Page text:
The Wolf at the Door

The past decade in international development is forcing re-think of the assumptions that have held the sector together for 60 years. The questions are large and unsettling and weigh heavily.

Is it time for Western activists to demand that Africans have more direct involvement in setting their own development path? To come to grips with some of the results of state-sponsored aid?

Are mining company partnerships with iNGOs pragmatic and obvious or opportunistic and naïve with calamitous consequences for the developing countries involved?

Is aligning itself too closely with governments putting international aid staff at risk and potentially causing great harm to people in war-ravaged, crisis-ridden countries?

Is any of data used to evaluate aid programs in Africa even remotely adequate for consideration of the best interest of the people involved?

The questions go unanswered. The impetus for change remains illusive. Because there’s an even bigger pre-occupation in the iNGO sector that dwarfs all other discussion, one that top-level leadership is increasingly distracted by. It’s a discussion about what threatens the sector’s very survival.

The Wolf at the Door is the latest installment of the Global Cap in Hand Facebook Event and I am inviting you to join the event.

Participate in the live stream.

Wednesday, July 12, 2017

12—1 pm

Click here to join.

Jo-Anne Ryan, VP Philanthropy, TD Wealth and Executive Director, Private Giving Foundation

Brock Warner, Senior Fundraising, War Child Canada.

Moderator Jo-Anne Ryan, VP Philanthropy, TD Wealth and Executive Director, Private Giving Foundation and I, will host guests, Jess Tomlin, CEO, The Match International Women’s Fund and Brock Warner, Senior Fundraising, War Child Canada.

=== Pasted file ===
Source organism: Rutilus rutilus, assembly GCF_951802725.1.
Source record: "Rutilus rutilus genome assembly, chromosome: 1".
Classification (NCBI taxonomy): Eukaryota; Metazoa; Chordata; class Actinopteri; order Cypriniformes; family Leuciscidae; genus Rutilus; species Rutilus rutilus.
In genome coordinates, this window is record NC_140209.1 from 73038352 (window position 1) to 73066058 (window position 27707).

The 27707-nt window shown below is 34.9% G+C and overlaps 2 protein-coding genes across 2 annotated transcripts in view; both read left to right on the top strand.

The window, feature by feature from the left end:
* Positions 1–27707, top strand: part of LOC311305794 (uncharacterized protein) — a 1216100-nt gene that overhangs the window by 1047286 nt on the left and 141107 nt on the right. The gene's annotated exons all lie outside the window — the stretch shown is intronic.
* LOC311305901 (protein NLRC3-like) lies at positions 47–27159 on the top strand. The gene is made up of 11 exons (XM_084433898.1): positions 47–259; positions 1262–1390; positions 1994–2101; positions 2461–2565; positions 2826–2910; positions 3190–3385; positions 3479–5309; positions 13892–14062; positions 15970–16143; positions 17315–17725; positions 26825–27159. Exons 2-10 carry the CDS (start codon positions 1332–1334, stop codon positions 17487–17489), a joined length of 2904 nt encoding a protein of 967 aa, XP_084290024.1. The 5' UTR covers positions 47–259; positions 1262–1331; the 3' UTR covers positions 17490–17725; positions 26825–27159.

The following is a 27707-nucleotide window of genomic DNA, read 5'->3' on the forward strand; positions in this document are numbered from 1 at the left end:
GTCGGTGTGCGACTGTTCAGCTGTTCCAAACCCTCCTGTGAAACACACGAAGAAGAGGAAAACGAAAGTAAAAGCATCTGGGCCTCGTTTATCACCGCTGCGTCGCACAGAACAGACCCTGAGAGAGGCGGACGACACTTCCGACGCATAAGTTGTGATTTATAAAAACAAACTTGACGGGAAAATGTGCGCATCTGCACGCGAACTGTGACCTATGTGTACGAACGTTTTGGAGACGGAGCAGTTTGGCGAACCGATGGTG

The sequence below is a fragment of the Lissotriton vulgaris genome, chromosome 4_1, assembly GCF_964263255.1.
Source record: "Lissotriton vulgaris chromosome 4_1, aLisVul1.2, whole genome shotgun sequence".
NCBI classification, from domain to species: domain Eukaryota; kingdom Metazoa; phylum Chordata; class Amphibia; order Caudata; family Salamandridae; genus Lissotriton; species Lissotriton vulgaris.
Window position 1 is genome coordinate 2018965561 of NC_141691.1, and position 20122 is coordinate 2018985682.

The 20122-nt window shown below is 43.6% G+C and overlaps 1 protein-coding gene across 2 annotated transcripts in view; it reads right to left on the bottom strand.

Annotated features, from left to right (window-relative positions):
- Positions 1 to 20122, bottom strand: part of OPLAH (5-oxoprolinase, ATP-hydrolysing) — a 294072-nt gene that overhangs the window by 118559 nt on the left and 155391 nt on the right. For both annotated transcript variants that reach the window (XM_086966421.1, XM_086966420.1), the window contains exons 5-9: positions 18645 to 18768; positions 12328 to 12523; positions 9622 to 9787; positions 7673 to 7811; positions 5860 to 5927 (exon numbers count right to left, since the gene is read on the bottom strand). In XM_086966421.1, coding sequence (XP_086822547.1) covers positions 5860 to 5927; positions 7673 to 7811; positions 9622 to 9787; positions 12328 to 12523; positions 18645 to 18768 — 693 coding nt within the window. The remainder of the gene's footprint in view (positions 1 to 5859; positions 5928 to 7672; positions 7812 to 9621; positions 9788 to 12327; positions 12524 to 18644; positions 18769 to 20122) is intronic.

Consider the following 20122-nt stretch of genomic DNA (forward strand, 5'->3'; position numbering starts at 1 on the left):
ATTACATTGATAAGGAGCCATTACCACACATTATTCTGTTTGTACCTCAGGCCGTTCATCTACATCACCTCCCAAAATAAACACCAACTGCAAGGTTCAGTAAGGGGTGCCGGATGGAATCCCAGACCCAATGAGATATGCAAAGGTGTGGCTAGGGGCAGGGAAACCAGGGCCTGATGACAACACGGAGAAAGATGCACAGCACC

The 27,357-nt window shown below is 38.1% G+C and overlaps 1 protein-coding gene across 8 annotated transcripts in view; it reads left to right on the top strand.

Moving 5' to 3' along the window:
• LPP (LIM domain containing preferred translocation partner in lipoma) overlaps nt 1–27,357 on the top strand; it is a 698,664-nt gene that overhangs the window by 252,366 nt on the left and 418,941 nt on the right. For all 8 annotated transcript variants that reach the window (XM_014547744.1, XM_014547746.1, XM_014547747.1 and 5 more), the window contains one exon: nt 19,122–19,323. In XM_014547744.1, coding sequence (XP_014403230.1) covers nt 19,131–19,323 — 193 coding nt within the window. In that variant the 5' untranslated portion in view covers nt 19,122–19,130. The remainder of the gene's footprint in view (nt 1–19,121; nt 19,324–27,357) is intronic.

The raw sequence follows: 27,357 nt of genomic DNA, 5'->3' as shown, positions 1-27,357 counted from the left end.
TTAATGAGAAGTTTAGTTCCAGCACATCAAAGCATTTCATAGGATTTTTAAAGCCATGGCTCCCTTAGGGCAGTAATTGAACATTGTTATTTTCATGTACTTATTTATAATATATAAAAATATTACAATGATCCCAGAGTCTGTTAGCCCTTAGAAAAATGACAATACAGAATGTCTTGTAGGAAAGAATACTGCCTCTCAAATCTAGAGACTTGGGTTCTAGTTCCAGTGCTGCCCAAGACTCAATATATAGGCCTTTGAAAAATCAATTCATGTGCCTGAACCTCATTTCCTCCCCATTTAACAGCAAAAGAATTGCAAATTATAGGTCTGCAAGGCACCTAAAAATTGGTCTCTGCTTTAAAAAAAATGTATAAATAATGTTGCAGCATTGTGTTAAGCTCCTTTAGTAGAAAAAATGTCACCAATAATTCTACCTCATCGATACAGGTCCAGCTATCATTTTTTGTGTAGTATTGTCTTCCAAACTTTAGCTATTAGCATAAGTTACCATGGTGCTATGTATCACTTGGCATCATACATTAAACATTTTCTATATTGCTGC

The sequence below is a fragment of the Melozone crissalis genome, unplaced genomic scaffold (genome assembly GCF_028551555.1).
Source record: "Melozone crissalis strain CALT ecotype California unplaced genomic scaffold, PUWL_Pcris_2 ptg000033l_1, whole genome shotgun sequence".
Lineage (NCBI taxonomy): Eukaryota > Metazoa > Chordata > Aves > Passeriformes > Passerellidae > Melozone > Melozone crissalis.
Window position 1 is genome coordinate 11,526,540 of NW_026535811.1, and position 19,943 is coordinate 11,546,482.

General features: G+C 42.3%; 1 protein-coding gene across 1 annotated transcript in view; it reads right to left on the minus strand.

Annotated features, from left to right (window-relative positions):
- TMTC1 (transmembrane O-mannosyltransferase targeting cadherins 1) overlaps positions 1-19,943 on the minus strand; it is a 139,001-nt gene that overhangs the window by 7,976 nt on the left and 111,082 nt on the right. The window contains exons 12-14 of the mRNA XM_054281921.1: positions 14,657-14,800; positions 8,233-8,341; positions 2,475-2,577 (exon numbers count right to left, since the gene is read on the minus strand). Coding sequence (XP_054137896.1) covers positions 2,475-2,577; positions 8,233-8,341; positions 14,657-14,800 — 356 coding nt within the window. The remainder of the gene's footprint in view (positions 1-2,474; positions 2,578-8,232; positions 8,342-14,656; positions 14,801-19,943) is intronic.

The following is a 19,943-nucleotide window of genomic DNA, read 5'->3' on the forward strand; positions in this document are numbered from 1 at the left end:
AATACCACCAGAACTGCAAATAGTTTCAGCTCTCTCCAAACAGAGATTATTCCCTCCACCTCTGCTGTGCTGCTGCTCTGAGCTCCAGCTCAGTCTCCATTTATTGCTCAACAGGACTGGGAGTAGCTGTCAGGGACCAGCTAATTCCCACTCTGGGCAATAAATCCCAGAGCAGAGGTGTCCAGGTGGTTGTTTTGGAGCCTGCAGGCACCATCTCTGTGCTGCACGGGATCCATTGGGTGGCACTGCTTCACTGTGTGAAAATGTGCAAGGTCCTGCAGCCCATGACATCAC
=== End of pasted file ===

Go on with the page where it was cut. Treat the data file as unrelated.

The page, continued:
Do you have a question? Post it on the Facebook page and we will work it into the show.

The live event will also be available on YouTube.

Jess Tomlin, CEO, The Match International Women’s Fund

No matter where you live and work in the world, the live Global Cap in Hand Facebook Series will give you a chance to discuss serious issues facing charities across the globe.
Cap in Hand, the book, is causing a buzz among charity leaders and is being called “brave, searching and necessary” and “an important investigation.”

John English, Distinguished Senior Fellow, Munk School Of Global Affairs called Cap in Hand, “An eloquent plea to establish a Canadian charitable sector that is ‘modern, problem-solving and dynamic’ rather than the moribund, status quo-oriented, and tax-break-driven model that disappoints and disillusions all of us.”

Go to for the ways in which you can buy the book.  and please join us on Wednesday, July 12th. We’ll be giving away two copies of the book—for free!  And we’re giving a shout out to our sponsor, IntegralOrg.

(Photo: Jeff Holt, War Child Canada)


Gail Picco is one of Canada’s foremost experts on the increasingly complex dynamics in the charitable sector. She has been a strategist in the nonprofit sector for 25 years, is the author of What the Enemy Thinks, a recent novel set in the nonprofit sector, and recently published, Cap in Hand: How Charities Are Failing the People of Canada and the World published in January 2017. She is Principal with The Osborne Group in Toronto and serves as Chair of the Board of the Regent Park Film Festival

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